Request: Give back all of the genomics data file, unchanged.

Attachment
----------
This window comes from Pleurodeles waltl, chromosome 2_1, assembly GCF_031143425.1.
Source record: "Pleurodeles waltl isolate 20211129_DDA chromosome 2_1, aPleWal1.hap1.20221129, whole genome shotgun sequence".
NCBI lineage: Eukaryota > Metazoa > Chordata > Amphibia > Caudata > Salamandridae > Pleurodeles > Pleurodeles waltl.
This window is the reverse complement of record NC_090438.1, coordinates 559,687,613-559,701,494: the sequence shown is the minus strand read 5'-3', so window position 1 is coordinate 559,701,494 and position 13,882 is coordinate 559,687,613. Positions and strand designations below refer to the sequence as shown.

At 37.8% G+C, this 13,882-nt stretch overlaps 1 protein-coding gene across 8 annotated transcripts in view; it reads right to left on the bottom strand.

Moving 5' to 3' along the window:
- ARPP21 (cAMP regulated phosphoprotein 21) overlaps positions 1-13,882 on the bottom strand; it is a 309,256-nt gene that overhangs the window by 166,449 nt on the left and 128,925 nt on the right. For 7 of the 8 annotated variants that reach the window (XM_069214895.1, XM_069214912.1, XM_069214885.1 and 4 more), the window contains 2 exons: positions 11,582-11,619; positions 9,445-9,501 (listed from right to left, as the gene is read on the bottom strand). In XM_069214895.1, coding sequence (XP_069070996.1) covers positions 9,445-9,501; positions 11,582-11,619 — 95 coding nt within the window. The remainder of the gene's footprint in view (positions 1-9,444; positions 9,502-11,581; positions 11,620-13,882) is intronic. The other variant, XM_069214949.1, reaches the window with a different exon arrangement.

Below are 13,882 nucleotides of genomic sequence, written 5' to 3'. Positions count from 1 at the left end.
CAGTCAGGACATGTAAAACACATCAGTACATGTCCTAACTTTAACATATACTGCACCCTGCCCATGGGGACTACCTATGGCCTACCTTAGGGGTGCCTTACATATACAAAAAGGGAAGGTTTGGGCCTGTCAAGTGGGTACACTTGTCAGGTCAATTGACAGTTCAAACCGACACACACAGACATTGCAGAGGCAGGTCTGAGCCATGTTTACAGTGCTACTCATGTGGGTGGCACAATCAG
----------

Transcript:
This window comes from Pleurodeles waltl, chromosome 2_1, assembly GCF_031143425.1.
Source record: "Pleurodeles waltl isolate 20211129_DDA chromosome 2_1, aPleWal1.hap1.20221129, whole genome shotgun sequence".
NCBI lineage: Eukaryota > Metazoa > Chordata > Amphibia > Caudata > Salamandridae > Pleurodeles > Pleurodeles waltl.
This window is the reverse complement of record NC_090438.1, coordinates 559,687,613-559,701,494: the sequence shown is the minus strand read 5'-3', so window position 1 is coordinate 559,701,494 and position 13,882 is coordinate 559,687,613. Positions and strand designations below refer to the sequence as shown.

At 37.8% G+C, this 13,882-nt stretch overlaps 1 protein-coding gene across 8 annotated transcripts in view; it reads right to left on the bottom strand.

Moving 5' to 3' along the window:
- ARPP21 (cAMP regulated phosphoprotein 21) overlaps positions 1-13,882 on the bottom strand; it is a 309,256-nt gene that overhangs the window by 166,449 nt on the left and 128,925 nt on the right. For 7 of the 8 annotated variants that reach the window (XM_069214895.1, XM_069214912.1, XM_069214885.1 and 4 more), the window contains 2 exons: positions 11,582-11,619; positions 9,445-9,501 (listed from right to left, as the gene is read on the bottom strand). In XM_069214895.1, coding sequence (XP_069070996.1) covers positions 9,445-9,501; positions 11,582-11,619 — 95 coding nt within the window. The remainder of the gene's footprint in view (positions 1-9,444; positions 9,502-11,581; positions 11,620-13,882) is intronic. The other variant, XM_069214949.1, reaches the window with a different exon arrangement.

Below are 13,882 nucleotides of genomic sequence, written 5' to 3'. Positions count from 1 at the left end.
CAGTCAGGACATGTAAAACACATCAGTACATGTCCTAACTTTAACATATACTGCACCCTGCCCATGGGGACTACCTATGGCCTACCTTAGGGGTGCCTTACATATACAAAAAGGGAAGGTTTGGGCCTGTCAAGTGGGTACACTTGTCAGGTCAATTGACAGTTCAAACCGACACACACAGACATTGCAGAGGCAGGTCTGAGCCATGTTTACAGTGCTACTCATGTGGGTGGCACAATCAG